Doesn’t the IOC need a RICO-in-reverse law to fight doping?

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TSX HEADLINES – for May 7, 2018: For decades, U.S. prosecutors could not convict the leaders of organized crime because these “bosses” were not committing the crimes themselves, but instead ordering the crimes to take place through their associates.

Finally, a law was passed called the Racketeer Influence and Corrupt Organizations (RICO) Act, which allowed prosecution and conviction of higher-ups for crimes committed as part of conspiracy. That solved the problem and the U.S. Department of Justice was able to convict the heads of the New York Mafia families in the 1980s.

In view of the hard-to-accept findings of the Court of Arbitration for Sport, which reversed or partially reversed the International Olympic Committee’s Disciplinary Commission penalties for Russian athletes who were part of the Sochi 2014 doping conspiracy, isn’t a RICO-in-reverse law needed for international sport?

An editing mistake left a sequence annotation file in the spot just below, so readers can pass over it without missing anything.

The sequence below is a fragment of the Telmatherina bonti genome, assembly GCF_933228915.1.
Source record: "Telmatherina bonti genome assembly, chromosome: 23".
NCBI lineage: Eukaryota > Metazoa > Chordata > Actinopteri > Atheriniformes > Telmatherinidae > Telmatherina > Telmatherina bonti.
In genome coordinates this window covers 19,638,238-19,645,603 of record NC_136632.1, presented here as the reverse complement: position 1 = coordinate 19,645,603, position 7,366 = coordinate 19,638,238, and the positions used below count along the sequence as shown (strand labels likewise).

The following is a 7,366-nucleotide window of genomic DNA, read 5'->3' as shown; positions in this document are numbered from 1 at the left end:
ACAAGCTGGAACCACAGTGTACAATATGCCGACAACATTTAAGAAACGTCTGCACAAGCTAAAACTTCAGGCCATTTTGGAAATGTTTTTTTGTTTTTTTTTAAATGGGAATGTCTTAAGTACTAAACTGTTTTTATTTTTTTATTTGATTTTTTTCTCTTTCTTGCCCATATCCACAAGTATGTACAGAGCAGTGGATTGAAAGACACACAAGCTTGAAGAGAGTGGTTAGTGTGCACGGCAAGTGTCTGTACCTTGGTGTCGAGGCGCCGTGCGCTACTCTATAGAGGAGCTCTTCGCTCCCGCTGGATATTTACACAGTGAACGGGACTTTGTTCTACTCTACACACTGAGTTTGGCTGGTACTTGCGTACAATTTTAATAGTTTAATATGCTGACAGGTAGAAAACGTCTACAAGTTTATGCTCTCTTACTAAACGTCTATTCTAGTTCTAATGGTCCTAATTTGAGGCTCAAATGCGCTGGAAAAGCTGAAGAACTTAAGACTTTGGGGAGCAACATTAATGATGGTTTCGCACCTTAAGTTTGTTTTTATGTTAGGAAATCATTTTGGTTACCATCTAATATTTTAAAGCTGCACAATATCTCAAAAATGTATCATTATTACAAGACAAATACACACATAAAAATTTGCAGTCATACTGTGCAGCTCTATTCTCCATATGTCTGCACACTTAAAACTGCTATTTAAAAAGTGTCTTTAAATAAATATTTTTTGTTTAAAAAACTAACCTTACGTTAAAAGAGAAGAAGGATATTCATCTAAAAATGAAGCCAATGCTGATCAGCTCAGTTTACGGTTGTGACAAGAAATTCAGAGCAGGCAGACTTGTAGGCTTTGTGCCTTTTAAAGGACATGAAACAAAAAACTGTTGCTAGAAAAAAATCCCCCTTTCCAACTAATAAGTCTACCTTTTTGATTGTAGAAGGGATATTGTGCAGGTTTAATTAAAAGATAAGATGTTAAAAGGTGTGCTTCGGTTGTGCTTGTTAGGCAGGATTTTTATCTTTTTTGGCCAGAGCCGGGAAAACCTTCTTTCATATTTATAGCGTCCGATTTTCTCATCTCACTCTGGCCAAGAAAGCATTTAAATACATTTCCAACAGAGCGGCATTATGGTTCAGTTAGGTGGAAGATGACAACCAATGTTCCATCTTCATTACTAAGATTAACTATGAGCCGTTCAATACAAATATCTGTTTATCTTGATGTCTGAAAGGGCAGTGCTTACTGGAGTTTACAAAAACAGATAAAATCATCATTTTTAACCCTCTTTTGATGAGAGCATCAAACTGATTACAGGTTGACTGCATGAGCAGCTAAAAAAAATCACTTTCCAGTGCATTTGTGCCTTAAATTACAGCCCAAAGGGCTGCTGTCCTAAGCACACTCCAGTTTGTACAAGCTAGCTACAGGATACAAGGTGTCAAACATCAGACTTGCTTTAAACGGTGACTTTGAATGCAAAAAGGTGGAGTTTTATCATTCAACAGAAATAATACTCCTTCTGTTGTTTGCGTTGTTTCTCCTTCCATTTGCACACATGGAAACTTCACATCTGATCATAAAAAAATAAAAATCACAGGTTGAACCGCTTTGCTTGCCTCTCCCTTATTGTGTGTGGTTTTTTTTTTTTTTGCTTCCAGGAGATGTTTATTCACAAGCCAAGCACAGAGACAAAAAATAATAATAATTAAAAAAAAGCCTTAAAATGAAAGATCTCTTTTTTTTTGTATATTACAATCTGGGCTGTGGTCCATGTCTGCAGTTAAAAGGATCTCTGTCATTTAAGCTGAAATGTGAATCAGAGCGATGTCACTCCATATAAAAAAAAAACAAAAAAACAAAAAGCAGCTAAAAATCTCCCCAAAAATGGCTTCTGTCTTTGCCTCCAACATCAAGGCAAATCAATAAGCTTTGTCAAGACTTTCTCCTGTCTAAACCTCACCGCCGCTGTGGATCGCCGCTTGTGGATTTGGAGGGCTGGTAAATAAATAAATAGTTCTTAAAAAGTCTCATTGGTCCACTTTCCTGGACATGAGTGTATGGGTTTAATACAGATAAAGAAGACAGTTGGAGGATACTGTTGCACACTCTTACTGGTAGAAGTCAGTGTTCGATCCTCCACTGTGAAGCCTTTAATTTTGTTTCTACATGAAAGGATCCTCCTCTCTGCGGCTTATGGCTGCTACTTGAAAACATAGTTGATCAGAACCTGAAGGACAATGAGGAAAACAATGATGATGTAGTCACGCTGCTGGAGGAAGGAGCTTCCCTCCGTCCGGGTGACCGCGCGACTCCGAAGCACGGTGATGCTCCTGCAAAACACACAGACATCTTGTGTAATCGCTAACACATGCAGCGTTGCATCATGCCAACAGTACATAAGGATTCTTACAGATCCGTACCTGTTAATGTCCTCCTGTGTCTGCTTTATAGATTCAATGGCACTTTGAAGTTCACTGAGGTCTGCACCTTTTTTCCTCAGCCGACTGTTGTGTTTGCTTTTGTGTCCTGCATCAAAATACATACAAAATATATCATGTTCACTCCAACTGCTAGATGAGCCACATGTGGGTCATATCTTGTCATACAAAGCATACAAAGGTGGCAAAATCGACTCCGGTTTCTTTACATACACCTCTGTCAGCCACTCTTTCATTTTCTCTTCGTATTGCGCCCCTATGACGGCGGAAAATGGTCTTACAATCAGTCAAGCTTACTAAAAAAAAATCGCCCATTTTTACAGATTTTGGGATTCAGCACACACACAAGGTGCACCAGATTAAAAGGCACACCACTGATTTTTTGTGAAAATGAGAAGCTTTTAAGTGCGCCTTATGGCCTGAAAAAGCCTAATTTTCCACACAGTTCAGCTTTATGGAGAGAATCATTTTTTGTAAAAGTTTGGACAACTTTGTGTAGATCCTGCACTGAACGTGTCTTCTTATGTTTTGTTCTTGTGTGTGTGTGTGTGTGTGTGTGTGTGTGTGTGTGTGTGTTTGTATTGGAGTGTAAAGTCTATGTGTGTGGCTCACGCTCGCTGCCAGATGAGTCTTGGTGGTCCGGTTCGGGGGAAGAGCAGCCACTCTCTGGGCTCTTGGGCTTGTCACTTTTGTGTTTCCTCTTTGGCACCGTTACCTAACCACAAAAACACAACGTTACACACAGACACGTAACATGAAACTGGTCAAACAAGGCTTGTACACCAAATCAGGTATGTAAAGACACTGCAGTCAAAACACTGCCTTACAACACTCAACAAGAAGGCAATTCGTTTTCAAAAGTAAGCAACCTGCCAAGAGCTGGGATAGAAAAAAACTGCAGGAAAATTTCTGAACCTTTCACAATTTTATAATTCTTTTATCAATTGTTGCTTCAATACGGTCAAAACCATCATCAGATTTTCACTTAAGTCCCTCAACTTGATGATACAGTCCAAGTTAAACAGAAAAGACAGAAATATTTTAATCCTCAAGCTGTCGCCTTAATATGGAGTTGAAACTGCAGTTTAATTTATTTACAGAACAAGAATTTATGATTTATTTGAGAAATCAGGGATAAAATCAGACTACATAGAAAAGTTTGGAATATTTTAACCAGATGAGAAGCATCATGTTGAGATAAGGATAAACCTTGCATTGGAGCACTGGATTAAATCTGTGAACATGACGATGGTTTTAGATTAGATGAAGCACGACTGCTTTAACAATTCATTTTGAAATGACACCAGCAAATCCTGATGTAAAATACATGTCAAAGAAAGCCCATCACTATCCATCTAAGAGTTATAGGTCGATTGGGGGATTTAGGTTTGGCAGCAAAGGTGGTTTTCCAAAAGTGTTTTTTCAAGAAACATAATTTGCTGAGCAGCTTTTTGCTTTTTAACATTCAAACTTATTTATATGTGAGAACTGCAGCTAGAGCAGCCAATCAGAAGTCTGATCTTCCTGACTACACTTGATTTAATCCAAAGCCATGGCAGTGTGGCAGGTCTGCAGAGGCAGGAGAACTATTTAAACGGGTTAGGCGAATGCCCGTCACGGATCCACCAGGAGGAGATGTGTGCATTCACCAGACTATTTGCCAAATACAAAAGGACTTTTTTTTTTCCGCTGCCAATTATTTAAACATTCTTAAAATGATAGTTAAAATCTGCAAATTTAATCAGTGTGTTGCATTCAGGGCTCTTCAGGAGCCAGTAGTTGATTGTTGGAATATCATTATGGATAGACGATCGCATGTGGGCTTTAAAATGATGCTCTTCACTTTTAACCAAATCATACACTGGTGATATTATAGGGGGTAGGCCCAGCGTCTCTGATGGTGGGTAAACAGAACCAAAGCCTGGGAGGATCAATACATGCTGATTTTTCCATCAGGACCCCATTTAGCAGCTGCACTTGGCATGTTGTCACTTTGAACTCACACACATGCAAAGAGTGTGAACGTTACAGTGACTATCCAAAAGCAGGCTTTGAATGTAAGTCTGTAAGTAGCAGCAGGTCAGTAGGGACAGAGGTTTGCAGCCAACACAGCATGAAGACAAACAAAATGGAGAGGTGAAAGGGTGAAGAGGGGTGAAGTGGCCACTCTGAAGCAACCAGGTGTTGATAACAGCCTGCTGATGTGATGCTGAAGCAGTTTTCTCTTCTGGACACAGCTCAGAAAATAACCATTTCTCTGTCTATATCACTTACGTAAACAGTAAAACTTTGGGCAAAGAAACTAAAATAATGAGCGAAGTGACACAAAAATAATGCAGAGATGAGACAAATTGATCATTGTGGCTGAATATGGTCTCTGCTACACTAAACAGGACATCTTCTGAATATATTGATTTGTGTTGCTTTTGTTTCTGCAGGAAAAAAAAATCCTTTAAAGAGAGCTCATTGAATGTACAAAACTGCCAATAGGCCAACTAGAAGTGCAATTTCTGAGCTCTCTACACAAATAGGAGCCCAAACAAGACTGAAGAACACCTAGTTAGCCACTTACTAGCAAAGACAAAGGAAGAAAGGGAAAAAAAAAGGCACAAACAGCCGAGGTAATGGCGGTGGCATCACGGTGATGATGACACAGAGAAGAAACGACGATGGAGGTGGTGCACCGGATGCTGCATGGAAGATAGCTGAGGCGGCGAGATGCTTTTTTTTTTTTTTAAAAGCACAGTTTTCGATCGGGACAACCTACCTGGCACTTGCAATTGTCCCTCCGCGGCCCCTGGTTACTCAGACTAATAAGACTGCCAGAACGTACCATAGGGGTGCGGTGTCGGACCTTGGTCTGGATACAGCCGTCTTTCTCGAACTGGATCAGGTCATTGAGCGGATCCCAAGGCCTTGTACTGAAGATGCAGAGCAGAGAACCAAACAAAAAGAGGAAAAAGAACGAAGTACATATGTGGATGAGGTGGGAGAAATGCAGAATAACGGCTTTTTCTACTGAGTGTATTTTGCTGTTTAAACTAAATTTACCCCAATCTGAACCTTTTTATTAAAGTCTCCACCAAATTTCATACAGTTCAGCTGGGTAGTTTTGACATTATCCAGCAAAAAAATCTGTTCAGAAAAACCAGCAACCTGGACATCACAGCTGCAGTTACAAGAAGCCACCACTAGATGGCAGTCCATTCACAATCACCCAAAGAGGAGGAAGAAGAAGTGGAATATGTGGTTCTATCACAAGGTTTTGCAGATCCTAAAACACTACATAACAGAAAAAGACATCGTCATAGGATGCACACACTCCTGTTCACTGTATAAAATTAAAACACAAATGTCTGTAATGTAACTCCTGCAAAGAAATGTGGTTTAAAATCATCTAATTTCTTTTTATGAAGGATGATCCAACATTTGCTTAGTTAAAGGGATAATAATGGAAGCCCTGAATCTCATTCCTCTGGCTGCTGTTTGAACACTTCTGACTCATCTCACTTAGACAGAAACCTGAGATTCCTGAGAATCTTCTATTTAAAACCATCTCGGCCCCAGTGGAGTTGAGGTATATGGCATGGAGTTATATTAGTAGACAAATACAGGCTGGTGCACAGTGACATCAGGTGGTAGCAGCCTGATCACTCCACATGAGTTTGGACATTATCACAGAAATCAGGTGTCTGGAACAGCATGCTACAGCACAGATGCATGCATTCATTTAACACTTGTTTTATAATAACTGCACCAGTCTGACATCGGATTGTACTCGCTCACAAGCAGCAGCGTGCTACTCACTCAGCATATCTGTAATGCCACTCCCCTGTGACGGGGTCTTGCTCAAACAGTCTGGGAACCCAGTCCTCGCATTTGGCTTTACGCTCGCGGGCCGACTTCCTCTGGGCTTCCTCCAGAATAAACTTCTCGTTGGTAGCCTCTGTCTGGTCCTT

In that way, athletes who are beneficiaries of a conspiracy by higher-ups to allow them to cheat while evading detection through drug testing, would be able to be banned without specific evidence that they committed an overt act to fool the testers.

All the details are collected and analyzed in our Lane One commentary, plus a great weekend in sport around the world:

(1) THE TICKER: The International Weightlifting Federation’s tough new anti-doping code is in effect, including potential bans on national federations of up to four years! Plus the 64th anniversary of a great day in sport: when Roger Bannister broke four minutes in the mile!

(2) THE BIG PICTURE: Clever new thinking by U.S. Sailing on how to increase the profile and opportunities for the sport at the Olympic Games in Tokyo!

(3) ATHLETICS: Sensational opener for the IAAF Diamond League with eight world-leading marks and a record for the best javelin throws ever that didn’t win! Imagine throwing the spear 300 feet and finishing THIRD? It happened in Doha!

(4) FENCING: Astonishing wins for U.S. teams in the men’s Foil World Cup in Russia and the women’s Epee team in Dubai, something which hasn’t happened this century!

(5) TABLE TENNIS: China and Japan dominated the World Team Championships, but the Koreas stole the headlines when they combined their teams rather than play each other in the women’s Doubles quarterfinals! If politics is not supposed to have a place in sport, perhaps sport has a role to play in world politics after all!

This issue includes SCOREBOARD reports on Athletics ~ Badminton ~ Beach Volleyball ~ Cycling ~ Diving ~ Fencing ~ Gymnastics ~ Modern Pentathlon ~ Sport Climbing ~ Swimming ~ Table Tennis ~ Wrestling, plus AGENDA, our exclusive calendar of upcoming international events!

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